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Old 24-09-2011, 21:40   #16
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Slightly smaller?

40' is getting into the realm of comfortable cruising boats, and are quite highly sought after. If yous can fit into something smaller (say a 35'-36') then the price may drop and the quality may improve while the running costs could be less.

If you can really get cosy then a small trailer sailer (22'?) on a trailer is going to be a fraction of what you are currently looking at. Much easier to buy and sell. Keeping a long distance boat has got to be a pain in the neck.

The 40' is a full time live aboard/cruise size. If you can wait until you're ready to go then you'll have that much more money in your kitty.

5 or 6 year old ex charter boats under 40' look to be going for under $90k. My opinion is that, if you can wait and get your experience on a much smaller boat while saving, they are the way to go.
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Old 24-09-2011, 22:34   #17
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Quote:
Originally Posted by Wishful Woman
All good (and welcome!) advice, comments and more!


I did post about how the heck would be the best way to get a 40'-er from NJ (or elsewhere) to FL. A couple other boats we've seen online are in fresh water lakes. I just don't know what "problems" to look for. Wondering if there is there is a registry somewhere that we could search a history similar to the way you can search a VIN on a car for flood damage, etc.?

Oh well, I've gone on too long again. Thanks for reading.

ttfn!
You can hire a crew for delivery. Also there is a registry at least for insurance claims. Google boat history. I think I paid $35 for a report. My surveyor recommended this. Hope this helps. SC
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Old 24-09-2011, 22:42   #18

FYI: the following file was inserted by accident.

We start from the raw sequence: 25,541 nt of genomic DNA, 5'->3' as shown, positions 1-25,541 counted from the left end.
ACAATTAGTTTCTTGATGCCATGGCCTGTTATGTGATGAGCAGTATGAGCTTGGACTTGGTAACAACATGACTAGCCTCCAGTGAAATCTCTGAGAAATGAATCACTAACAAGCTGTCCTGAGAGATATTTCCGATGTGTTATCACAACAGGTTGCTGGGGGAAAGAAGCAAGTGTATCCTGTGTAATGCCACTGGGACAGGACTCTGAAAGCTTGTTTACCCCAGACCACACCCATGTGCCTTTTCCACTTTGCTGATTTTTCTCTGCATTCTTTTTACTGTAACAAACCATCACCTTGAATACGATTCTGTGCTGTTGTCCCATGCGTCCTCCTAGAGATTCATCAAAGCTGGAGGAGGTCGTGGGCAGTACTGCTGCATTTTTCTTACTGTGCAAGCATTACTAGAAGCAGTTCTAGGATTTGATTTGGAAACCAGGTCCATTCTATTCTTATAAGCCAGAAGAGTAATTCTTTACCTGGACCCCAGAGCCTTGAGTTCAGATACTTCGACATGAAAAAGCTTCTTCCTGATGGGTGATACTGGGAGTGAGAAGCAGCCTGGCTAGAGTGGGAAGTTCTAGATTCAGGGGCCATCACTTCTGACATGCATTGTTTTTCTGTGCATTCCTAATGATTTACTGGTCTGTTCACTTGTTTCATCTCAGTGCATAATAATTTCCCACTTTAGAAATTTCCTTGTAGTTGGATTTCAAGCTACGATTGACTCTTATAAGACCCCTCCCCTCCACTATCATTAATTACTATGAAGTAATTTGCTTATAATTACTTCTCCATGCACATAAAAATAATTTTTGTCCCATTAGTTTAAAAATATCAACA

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Originally Posted by Sam Plan B
I don't know much about motor yachts. But if you would consider a motor sailor there are some good old boats around. A search for a Morgan 41 should turn up lots of boats. Also a Gulfstar 41 could meet your needs. Both are center cockpit with staterooms aft and forward. Lots of them wre built in the mid to late 1970's. Prices now would be from $30k to $65k depending on condition. You should keep in mind, any boat older than 10 years - regardless of condition - will be cash only. You will not be able to finance it conventionally. You may be able to borrow against your mutual funds account or something like that.
I'm not sure if it qualifies as conventional in the sense above but our credit union financed us as a used vehicle. (ie like a car). This may not be practical for your goals but most will go 72-84 months on a used car loan. The interest was significantly lower than marine financing too. It's essentially used car rates. They expected the traditional 20% down. In the price range above this may be workable. Just thought I'd toss it out for exploration. SC
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Old 24-09-2011, 23:03   #19
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Re: Wishful Woman Indeed !